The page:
The water for the coffee bubbles in a suacepan on the cream enamelled gas cooker. My grandmother never used a kettle, although I do remember a heavy flame orange one. The little pan for boiling water had a lip for easy pouring and a black plastic handle.

                    The steam has caused the condensation on the window over the sink to race in rivulets down to the fablon coated windowsill.  The yellow gingham curtains hang limply, the left one tucked behind the back of the cooker.

                    You put the pedal bin back it it’s place below the tea towel holder, and rinse your mucky fingers under the tap. The gas water heater on the wall above you roars into life just as you turn the tap off, and disappointed, subsides.

                    As you lean over to turn the cooker knob, the heat from the oven warms your arm. The gas oven was almost always on, the oven door open with clean tea towels and sometimes large white pants folded over it to air.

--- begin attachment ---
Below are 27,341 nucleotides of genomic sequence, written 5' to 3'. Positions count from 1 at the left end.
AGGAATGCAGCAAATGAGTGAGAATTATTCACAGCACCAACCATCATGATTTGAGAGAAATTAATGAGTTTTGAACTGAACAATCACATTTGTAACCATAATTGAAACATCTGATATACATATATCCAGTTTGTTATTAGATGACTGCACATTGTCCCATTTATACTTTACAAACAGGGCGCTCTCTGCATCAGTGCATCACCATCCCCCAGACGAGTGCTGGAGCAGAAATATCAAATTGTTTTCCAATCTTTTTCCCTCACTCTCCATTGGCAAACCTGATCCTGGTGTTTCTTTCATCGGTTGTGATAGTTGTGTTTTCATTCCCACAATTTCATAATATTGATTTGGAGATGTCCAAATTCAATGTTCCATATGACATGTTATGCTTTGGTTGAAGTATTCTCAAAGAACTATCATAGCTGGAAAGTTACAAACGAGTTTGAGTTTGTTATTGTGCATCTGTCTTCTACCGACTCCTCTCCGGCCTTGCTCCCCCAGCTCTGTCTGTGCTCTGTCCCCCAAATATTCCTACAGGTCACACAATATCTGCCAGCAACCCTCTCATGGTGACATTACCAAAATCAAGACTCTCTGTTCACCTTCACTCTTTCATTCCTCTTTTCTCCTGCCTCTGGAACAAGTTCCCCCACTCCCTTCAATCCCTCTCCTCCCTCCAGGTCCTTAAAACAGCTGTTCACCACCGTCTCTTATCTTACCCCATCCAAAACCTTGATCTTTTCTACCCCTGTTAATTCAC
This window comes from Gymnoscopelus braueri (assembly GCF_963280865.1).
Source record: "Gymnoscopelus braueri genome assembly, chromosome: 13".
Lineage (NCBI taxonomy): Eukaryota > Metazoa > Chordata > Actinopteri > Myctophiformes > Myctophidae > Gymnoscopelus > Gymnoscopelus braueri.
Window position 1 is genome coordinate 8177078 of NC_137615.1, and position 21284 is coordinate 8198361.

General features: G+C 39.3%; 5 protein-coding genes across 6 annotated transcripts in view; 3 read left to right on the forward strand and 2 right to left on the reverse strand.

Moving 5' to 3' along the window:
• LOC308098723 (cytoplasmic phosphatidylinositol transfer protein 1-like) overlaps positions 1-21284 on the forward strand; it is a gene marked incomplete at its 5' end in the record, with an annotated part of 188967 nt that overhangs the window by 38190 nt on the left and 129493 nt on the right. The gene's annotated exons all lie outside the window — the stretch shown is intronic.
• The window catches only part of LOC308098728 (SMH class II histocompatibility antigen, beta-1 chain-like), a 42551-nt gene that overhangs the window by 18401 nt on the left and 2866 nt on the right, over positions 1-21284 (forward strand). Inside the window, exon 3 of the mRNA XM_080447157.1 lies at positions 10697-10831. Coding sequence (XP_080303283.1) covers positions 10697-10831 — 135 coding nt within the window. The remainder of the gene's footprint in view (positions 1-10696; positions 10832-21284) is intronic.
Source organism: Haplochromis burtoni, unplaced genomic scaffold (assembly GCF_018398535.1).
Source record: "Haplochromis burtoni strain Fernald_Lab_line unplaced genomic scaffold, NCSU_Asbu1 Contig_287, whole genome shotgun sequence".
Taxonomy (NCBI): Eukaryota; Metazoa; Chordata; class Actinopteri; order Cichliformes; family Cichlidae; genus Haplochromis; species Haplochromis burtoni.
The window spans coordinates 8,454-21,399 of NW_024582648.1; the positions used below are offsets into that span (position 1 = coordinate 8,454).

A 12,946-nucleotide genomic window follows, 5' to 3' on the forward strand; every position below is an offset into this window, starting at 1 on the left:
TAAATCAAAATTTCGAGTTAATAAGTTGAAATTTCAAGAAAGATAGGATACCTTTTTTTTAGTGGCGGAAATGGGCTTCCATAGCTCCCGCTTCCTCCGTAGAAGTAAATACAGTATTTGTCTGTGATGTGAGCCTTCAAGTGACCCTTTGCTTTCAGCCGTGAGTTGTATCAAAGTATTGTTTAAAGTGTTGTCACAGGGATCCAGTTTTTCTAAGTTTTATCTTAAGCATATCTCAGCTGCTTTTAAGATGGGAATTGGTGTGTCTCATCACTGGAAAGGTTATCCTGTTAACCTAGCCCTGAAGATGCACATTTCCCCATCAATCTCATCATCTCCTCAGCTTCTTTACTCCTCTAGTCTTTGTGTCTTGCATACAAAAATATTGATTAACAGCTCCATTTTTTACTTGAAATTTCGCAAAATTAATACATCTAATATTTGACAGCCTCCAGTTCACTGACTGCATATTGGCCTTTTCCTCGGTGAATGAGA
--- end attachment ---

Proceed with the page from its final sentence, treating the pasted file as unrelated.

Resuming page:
The oven wasn’t the only heat in my grandparents kitchen. There was an electric bar fire near the red formica table which used to burn your legs. The kitchen table was extended by means of a flap at each side. When I was small I wasn’t allowed to snap the hinge underneath shut as my grandmother had pinched the skin of her palm once.

                    The electric fire was plugged into the same socket as the radio. The radio took a minute or two to warm up when you switched it on, a bulky thing with sharp seventies edges and a reddish wood effect veneer and big knobs.  The light for my grandfathers workshop behind the garage (where he made dentures) was plugged into the same socket, which had a big heavy white three way adaptor in. The plug for the washing machine was hooked by means of a bit of string onto a nail or hook so that it didn’t fall down behing the washing machine when it wasn’t plugged in. Everything was unplugged when it wasn’t in use.  Sometimes there was a shrivelled Christmas cactus on top of the radio, but it couldn’t hide the adaptor and all those plugs.

                    Above the washing machine was a rhomboid wooden wall cupboard with sliding frsoted glass doors.  It was painted creamy gold, the colour of a nicotine stained pub ceiling, and held packets of Paxo stuffing and little jars of Bovril and Marmite, packets of Bisto and a jar of improbably red Maraschino cherries.